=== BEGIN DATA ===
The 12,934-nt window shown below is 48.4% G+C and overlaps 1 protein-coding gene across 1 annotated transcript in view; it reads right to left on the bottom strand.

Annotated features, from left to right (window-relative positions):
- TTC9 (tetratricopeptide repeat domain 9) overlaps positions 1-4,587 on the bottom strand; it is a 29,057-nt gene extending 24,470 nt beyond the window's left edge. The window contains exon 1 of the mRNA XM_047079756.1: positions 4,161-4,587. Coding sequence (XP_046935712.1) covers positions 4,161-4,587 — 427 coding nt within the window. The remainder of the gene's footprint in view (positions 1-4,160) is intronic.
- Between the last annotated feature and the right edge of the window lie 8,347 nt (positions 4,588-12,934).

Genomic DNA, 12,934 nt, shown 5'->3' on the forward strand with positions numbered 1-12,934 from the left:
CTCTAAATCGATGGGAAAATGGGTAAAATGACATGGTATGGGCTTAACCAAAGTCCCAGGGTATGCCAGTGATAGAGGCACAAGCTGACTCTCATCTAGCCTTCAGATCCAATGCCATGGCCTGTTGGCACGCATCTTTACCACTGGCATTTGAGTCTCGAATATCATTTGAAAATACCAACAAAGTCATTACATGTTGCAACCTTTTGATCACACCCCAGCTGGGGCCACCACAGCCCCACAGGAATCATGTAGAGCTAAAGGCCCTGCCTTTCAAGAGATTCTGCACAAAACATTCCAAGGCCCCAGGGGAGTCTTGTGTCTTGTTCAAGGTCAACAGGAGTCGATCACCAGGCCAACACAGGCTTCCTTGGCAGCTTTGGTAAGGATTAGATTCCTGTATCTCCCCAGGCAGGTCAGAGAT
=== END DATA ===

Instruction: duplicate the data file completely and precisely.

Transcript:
The 12,934-nt window shown below is 48.4% G+C and overlaps 1 protein-coding gene across 1 annotated transcript in view; it reads right to left on the bottom strand.

Annotated features, from left to right (window-relative positions):
- TTC9 (tetratricopeptide repeat domain 9) overlaps positions 1-4,587 on the bottom strand; it is a 29,057-nt gene extending 24,470 nt beyond the window's left edge. The window contains exon 1 of the mRNA XM_047079756.1: positions 4,161-4,587. Coding sequence (XP_046935712.1) covers positions 4,161-4,587 — 427 coding nt within the window. The remainder of the gene's footprint in view (positions 1-4,160) is intronic.
- Between the last annotated feature and the right edge of the window lie 8,347 nt (positions 4,588-12,934).

Genomic DNA, 12,934 nt, shown 5'->3' on the forward strand with positions numbered 1-12,934 from the left:
CTCTAAATCGATGGGAAAATGGGTAAAATGACATGGTATGGGCTTAACCAAAGTCCCAGGGTATGCCAGTGATAGAGGCACAAGCTGACTCTCATCTAGCCTTCAGATCCAATGCCATGGCCTGTTGGCACGCATCTTTACCACTGGCATTTGAGTCTCGAATATCATTTGAAAATACCAACAAAGTCATTACATGTTGCAACCTTTTGATCACACCCCAGCTGGGGCCACCACAGCCCCACAGGAATCATGTAGAGCTAAAGGCCCTGCCTTTCAAGAGATTCTGCACAAAACATTCCAAGGCCCCAGGGGAGTCTTGTGTCTTGTTCAAGGTCAACAGGAGTCGATCACCAGGCCAACACAGGCTTCCTTGGCAGCTTTGGTAAGGATTAGATTCCTGTATCTCCCCAGGCAGGTCAGAGAT